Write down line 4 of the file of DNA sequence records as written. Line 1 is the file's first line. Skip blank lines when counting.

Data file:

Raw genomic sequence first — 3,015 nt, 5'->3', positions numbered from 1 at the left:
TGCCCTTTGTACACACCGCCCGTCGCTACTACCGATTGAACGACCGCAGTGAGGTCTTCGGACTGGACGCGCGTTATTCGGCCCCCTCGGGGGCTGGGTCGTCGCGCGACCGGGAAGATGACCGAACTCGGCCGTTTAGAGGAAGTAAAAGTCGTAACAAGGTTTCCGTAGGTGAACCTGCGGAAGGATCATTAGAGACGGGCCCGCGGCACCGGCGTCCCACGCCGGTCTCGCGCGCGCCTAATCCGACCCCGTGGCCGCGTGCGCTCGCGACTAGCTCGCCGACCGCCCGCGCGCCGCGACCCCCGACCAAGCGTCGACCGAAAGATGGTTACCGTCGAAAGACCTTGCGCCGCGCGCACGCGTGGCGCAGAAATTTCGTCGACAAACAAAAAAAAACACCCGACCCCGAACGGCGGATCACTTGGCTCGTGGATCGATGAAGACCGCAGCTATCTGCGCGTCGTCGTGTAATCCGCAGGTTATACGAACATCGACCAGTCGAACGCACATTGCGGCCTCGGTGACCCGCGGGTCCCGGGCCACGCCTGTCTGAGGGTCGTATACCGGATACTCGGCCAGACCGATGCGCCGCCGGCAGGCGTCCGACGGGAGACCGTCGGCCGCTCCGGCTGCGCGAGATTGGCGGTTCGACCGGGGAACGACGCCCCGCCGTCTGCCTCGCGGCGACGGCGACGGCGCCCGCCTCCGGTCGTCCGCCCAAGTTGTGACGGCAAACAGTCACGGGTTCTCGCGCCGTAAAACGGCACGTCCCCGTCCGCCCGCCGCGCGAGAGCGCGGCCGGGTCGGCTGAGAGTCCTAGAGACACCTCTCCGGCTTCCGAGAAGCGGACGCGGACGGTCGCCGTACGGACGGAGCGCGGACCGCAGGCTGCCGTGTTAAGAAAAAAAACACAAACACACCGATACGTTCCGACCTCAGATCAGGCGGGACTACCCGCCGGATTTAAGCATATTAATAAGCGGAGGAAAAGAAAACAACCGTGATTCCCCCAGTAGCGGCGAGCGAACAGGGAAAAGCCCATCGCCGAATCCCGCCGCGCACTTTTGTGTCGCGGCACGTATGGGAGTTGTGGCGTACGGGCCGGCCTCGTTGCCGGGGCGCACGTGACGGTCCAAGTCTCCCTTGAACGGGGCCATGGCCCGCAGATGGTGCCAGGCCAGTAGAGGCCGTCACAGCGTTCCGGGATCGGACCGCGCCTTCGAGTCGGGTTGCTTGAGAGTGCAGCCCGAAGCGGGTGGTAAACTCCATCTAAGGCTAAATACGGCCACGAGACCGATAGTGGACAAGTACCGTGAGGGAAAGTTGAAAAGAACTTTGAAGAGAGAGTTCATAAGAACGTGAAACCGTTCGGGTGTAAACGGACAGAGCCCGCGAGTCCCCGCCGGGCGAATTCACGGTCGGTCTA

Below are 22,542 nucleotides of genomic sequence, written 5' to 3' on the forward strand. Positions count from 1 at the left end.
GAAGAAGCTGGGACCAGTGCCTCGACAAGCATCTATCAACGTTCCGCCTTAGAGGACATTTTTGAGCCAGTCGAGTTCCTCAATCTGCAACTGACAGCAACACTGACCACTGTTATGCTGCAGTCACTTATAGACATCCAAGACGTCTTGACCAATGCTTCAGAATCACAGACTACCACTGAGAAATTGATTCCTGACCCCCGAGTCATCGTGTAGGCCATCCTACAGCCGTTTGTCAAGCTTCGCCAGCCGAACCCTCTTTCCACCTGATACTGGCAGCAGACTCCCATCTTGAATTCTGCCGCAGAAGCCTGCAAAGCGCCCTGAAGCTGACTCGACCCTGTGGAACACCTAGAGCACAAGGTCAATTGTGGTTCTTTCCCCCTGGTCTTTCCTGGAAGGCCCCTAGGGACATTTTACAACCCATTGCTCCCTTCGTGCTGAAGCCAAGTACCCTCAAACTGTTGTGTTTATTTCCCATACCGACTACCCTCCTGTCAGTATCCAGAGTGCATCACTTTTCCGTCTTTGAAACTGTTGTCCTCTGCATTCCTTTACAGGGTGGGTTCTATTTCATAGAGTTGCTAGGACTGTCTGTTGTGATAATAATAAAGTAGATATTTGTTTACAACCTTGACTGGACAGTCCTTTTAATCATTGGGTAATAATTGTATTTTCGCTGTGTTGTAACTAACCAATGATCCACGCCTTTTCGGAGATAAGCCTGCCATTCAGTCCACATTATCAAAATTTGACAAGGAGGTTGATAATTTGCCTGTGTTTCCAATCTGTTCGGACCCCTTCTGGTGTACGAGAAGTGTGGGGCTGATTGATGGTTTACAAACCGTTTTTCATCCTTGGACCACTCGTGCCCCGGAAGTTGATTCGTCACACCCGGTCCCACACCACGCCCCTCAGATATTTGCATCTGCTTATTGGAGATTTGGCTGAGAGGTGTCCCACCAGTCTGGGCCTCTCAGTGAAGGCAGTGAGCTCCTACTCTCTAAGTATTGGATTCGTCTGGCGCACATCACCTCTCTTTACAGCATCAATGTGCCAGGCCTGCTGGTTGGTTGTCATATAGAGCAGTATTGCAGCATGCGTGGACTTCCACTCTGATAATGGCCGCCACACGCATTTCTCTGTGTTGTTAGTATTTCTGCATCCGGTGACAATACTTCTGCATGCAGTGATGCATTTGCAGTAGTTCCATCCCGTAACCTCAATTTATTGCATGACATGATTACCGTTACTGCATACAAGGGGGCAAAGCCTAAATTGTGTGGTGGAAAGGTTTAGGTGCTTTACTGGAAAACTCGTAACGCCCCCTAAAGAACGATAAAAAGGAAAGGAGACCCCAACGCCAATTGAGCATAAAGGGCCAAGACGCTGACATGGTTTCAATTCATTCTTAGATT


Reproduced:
GAAGAAGCTGGGACCAGTGCCTCGACAAGCATCTATCAACGTTCCGCCTTAGAGGACATTTTTGAGCCAGTCGAGTTCCTCAATCTGCAACTGACAGCAACACTGACCACTGTTATGCTGCAGTCACTTATAGACATCCAAGACGTCTTGACCAATGCTTCAGAATCACAGACTACCACTGAGAAATTGATTCCTGACCCCCGAGTCATCGTGTAGGCCATCCTACAGCCGTTTGTCAAGCTTCGCCAGCCGAACCCTCTTTCCACCTGATACTGGCAGCAGACTCCCATCTTGAATTCTGCCGCAGAAGCCTGCAAAGCGCCCTGAAGCTGACTCGACCCTGTGGAACACCTAGAGCACAAGGTCAATTGTGGTTCTTTCCCCCTGGTCTTTCCTGGAAGGCCCCTAGGGACATTTTACAACCCATTGCTCCCTTCGTGCTGAAGCCAAGTACCCTCAAACTGTTGTGTTTATTTCCCATACCGACTACCCTCCTGTCAGTATCCAGAGTGCATCACTTTTCCGTCTTTGAAACTGTTGTCCTCTGCATTCCTTTACAGGGTGGGTTCTATTTCATAGAGTTGCTAGGACTGTCTGTTGTGATAATAATAAAGTAGATATTTGTTTACAACCTTGACTGGACAGTCCTTTTAATCATTGGGTAATAATTGTATTTTCGCTGTGTTGTAACTAACCAATGATCCACGCCTTTTCGGAGATAAGCCTGCCATTCAGTCCACATTATCAAAATTTGACAAGGAGGTTGATAATTTGCCTGTGTTTCCAATCTGTTCGGACCCCTTCTGGTGTACGAGAAGTGTGGGGCTGATTGATGGTTTACAAACCGTTTTTCATCCTTGGACCACTCGTGCCCCGGAAGTTGATTCGTCACACCCGGTCCCACACCACGCCCCTCAGATATTTGCATCTGCTTATTGGAGATTTGGCTGAGAGGTGTCCCACCAGTCTGGGCCTCTCAGTGAAGGCAGTGAGCTCCTACTCTCTAAGTATTGGATTCGTCTGGCGCACATCACCTCTCTTTACAGCATCAATGTGCCAGGCCTGCTGGTTGGTTGTCATATAGAGCAGTATTGCAGCATGCGTGGACTTCCACTCTGATAATGGCCGCCACACGCATTTCTCTGTGTTGTTAGTATTTCTGCATCCGGTGACAATACTTCTGCATGCAGTGATGCATTTGCAGTAGTTCCATCCCGTAACCTCAATTTATTGCATGACATGATTACCGTTACTGCATACAAGGGGGCAAAGCCTAAATTGTGTGGTGGAAAGGTTTAGGTGCTTTACTGGAAAACTCGTAACGCCCCCTAAAGAACGATAAAAAGGAAAGGAGACCCCAACGCCAATTGAGCATAAAGGGCCAAGACGCTGACATGGTTTCAATTCATTCTTAGATT